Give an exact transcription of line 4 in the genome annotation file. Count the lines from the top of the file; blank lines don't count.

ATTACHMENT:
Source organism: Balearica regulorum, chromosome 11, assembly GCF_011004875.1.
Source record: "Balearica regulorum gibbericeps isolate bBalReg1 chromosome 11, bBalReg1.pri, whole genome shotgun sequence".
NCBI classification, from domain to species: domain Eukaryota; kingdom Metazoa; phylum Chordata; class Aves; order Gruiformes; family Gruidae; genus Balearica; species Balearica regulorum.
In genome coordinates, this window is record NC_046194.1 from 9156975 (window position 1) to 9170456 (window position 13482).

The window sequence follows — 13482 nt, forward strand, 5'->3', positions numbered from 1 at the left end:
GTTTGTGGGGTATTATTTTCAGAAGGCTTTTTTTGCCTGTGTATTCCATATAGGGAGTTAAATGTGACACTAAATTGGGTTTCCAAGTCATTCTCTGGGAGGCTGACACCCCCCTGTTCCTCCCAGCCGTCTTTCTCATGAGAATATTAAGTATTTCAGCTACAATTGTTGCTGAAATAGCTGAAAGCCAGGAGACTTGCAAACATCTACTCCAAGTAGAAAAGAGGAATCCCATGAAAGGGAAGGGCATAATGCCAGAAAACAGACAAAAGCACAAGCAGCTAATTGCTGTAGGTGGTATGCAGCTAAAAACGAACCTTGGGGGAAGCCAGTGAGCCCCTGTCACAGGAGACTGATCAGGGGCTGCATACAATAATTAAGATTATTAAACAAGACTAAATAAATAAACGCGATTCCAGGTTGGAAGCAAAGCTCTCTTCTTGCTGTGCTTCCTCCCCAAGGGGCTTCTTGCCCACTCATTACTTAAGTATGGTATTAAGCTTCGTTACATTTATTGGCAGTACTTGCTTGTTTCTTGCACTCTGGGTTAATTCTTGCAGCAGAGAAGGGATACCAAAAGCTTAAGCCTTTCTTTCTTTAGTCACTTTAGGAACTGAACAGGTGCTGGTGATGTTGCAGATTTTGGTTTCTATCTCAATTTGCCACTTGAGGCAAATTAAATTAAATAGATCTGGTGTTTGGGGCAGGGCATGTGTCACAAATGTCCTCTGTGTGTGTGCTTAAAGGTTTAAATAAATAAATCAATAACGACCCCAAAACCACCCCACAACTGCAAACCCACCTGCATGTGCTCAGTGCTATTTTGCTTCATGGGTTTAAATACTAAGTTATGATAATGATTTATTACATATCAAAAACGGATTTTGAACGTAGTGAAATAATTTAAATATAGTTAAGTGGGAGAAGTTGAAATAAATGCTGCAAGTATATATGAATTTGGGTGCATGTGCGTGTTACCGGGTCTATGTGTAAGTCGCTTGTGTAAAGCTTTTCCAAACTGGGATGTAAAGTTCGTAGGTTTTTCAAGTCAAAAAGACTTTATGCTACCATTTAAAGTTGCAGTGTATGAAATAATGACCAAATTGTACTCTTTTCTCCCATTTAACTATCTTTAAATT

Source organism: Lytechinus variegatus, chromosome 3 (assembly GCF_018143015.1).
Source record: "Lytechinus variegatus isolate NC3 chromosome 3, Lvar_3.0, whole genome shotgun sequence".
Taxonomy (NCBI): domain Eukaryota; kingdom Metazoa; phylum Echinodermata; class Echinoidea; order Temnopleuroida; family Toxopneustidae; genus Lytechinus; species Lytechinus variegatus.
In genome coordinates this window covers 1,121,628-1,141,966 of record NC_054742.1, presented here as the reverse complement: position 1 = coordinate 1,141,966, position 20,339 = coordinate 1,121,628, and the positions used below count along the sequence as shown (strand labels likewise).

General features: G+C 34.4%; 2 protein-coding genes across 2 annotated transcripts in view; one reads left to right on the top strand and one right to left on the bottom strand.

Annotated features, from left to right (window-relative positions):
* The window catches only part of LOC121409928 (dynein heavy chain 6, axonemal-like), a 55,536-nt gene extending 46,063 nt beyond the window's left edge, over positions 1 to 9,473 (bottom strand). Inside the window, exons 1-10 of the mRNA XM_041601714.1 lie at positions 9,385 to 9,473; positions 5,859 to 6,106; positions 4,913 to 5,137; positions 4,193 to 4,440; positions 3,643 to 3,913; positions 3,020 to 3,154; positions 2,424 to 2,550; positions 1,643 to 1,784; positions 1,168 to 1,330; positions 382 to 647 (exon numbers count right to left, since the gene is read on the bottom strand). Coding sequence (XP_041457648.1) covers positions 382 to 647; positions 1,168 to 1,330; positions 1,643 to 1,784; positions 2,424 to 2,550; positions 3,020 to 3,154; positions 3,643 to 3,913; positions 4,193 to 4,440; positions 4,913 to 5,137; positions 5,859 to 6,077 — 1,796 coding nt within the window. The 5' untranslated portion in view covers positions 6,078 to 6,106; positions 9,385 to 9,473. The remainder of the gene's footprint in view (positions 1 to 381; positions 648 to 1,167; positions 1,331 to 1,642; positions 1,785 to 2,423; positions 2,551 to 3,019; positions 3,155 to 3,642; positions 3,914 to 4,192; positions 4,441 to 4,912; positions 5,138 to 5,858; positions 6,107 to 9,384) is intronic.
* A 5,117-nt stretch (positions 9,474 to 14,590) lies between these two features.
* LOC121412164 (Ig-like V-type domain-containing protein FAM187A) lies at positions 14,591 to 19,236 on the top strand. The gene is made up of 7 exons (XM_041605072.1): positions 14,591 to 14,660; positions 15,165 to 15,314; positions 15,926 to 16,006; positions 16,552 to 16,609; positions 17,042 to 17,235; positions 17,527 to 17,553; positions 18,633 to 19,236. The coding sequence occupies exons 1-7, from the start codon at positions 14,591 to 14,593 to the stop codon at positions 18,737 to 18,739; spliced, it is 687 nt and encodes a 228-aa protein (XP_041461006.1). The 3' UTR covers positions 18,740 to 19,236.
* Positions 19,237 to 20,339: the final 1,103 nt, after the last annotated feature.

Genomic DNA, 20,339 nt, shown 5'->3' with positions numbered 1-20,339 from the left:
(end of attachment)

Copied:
In genome coordinates, this window is record NC_046194.1 from 9156975 (window position 1) to 9170456 (window position 13482).